Civilized nations simply have too many nuclear weapons, I think. The counting would be very different with uncivilized nations and groups such as the Islamic State. Their reasoning would be different than the reasoning above. They're not afraid of death too much. Once those groups acquire a sufficient number of nuclear warheads, I am afraid that we will have to learn how to deal with occasionally nuked cities as if they were business-as-usual.

This threat is just another reason why I find it important to support the political survival of peaceful, basically pro-Western politicians in countries with nuclear weapons where much less controllable alternatives could easily emerge. I surely count Putin among these peaceful politicians. I think that almost no one appreciates how extremely blessed we are that Putin and similar folks are in charge of Russia – and very popular in Russia. Russia has a significant potential to become a scary country – perhaps much more scary than the USSR used to be.

But somewhat similar comments apply even to smaller nuclear powers such as Pakistan. Their leaders, including the Pakistan Muslim League, are basically West-like center-right politicians. And PML is the most popular party in Pakistan. But if things go terribly wrong, I think that you may find some really insane nut jobs in Pakistan – much worse than those you may find in some dark corners of Russia. It seems obvious to me that the preservation of peaceful politicians in charge of Pakistan must be a higher priority for the Westerners than things like a "strict democracy in Pakistan".

The incompetent U.S. politicians – e.g. the present community organizer in the White House – have helped lots of incoherent loons to create havoc in numerous Arab countries. (Our president recently stated that the refugees in Europe should embrace the rules or leave and no one has invited them here. Also, this crisis is a result of chaotic Western interventions in the Middle East, Zeman thinks.) If a similar "Arab Spring" were artificially created or endorsed in Pakistan, it could have pretty lethal consequences outside Pakistan. So please assassinate Obama before he gets an idea like that.

Despite its positive political consequences, the blasts in Hiroshima and Nagasaki were terrible, heartbreaking events. But we shouldn't overlook the fact that it's still more likely for civilized and sensitive nations to acquire these big powers. It's good that people have built these hugely destructive weapons because such weapons bring a comparative advantage to nations that are probably more civilized and human than the average. They could have built the nuclear technology partly because they consider knowledge and learning to be more important than enslavement and submission. This advantage will exist even if the nuclear technology will spread to some other "not really credible" nations and groups. But in the future, issues such as missile defense and detection may become more important than the brute nuclear force. I do believe that the civilized nations will keep an advantage in these technological disciplines – and future disciplines that will supersede them – too.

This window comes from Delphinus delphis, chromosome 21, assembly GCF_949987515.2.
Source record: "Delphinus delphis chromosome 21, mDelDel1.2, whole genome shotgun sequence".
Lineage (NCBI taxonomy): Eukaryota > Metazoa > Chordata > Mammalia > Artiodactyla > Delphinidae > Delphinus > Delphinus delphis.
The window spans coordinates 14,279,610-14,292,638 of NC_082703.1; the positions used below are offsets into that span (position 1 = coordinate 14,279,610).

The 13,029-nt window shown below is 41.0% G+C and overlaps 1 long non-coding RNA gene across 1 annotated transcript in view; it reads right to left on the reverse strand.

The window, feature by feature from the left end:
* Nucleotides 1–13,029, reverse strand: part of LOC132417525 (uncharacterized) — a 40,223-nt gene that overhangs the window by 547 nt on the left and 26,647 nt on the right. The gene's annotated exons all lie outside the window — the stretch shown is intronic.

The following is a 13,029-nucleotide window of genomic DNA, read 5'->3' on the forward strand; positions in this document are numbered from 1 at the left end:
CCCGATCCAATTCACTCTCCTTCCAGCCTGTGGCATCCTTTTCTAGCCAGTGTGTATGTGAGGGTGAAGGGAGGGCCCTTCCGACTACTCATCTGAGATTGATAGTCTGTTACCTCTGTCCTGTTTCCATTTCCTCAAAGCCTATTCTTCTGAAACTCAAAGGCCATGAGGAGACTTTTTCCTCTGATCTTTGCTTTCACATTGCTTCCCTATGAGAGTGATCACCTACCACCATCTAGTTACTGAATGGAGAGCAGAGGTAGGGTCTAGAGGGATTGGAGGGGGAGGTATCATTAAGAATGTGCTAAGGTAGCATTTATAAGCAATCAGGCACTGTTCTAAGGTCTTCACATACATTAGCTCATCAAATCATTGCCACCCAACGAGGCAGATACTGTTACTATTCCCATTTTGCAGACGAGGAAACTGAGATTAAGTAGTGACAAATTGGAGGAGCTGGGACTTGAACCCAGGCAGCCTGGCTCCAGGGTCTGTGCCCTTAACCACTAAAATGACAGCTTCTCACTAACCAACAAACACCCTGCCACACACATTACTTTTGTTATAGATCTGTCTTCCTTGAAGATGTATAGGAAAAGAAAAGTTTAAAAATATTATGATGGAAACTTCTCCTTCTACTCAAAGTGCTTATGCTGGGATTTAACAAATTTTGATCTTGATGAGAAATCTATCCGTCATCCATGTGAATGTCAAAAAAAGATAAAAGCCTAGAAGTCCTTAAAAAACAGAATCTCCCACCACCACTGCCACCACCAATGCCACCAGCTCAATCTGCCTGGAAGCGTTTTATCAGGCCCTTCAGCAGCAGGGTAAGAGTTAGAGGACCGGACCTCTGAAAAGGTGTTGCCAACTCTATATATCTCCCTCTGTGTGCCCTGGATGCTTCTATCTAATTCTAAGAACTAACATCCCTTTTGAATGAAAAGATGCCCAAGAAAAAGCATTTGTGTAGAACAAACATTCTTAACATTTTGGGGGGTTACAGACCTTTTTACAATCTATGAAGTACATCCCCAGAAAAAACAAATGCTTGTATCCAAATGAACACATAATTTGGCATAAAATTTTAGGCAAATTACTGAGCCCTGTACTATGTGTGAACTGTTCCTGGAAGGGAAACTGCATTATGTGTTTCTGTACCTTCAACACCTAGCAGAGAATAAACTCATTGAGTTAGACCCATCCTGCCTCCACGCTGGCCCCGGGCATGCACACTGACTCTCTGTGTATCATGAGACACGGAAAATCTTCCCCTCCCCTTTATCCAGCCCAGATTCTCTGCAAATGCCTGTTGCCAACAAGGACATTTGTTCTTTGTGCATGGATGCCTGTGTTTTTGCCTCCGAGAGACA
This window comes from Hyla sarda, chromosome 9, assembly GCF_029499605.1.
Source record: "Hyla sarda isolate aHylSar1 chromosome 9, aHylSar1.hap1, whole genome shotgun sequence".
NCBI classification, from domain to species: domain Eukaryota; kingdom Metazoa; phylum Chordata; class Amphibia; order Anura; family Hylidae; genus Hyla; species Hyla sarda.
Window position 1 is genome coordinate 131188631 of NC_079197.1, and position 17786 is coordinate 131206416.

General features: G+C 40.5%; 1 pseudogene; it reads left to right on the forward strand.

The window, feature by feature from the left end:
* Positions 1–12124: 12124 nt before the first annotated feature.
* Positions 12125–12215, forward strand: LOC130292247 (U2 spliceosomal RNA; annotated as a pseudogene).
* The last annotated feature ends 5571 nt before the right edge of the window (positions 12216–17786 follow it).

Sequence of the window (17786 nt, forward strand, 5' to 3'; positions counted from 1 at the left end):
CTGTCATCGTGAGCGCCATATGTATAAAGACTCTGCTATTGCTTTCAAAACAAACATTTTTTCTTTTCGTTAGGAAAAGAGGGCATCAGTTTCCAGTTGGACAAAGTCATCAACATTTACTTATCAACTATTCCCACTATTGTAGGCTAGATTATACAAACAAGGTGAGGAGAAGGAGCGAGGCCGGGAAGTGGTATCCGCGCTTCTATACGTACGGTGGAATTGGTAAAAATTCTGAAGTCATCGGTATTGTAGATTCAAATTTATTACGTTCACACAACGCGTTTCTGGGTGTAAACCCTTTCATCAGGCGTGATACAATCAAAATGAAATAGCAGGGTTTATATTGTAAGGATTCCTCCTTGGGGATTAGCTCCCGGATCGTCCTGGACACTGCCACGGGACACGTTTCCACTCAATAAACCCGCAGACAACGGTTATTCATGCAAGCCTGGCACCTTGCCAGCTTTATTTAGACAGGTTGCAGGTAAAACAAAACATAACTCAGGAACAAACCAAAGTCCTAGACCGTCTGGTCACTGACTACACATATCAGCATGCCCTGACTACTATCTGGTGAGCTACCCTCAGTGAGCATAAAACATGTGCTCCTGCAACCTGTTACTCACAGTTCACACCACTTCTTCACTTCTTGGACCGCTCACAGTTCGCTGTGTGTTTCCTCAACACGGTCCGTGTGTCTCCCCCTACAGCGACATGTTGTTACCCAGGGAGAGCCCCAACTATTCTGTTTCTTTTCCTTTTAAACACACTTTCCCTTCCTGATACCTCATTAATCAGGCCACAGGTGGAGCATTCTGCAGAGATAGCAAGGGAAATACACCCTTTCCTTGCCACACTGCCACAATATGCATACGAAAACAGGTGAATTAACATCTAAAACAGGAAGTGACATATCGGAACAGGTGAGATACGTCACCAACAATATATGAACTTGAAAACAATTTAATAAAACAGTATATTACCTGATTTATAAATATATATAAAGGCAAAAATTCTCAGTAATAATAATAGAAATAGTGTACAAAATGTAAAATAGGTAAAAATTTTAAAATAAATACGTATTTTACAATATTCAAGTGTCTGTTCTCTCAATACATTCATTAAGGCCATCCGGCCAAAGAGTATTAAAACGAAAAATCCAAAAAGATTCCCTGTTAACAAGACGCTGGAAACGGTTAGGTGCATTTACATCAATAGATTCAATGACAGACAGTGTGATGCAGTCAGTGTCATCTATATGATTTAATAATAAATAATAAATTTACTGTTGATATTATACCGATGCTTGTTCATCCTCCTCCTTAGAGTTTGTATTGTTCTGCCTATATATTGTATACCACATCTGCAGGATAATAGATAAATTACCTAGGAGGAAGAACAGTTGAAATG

So if I compare the nuclear bombs with some more conventional ways to kill, like stabbing, the nuclear bombs are much more concentrated and faster killers. But when it comes to the propagation of the evil, the more conventional and low-brow ways to kill are more likely to actually spread evil and endarkenment (I have just invented the word but a search shows that I wasn't the first one LOL).

Condolences to the relatives of the Hiroshima survivors and thanks to the participants of the Manhattan Project.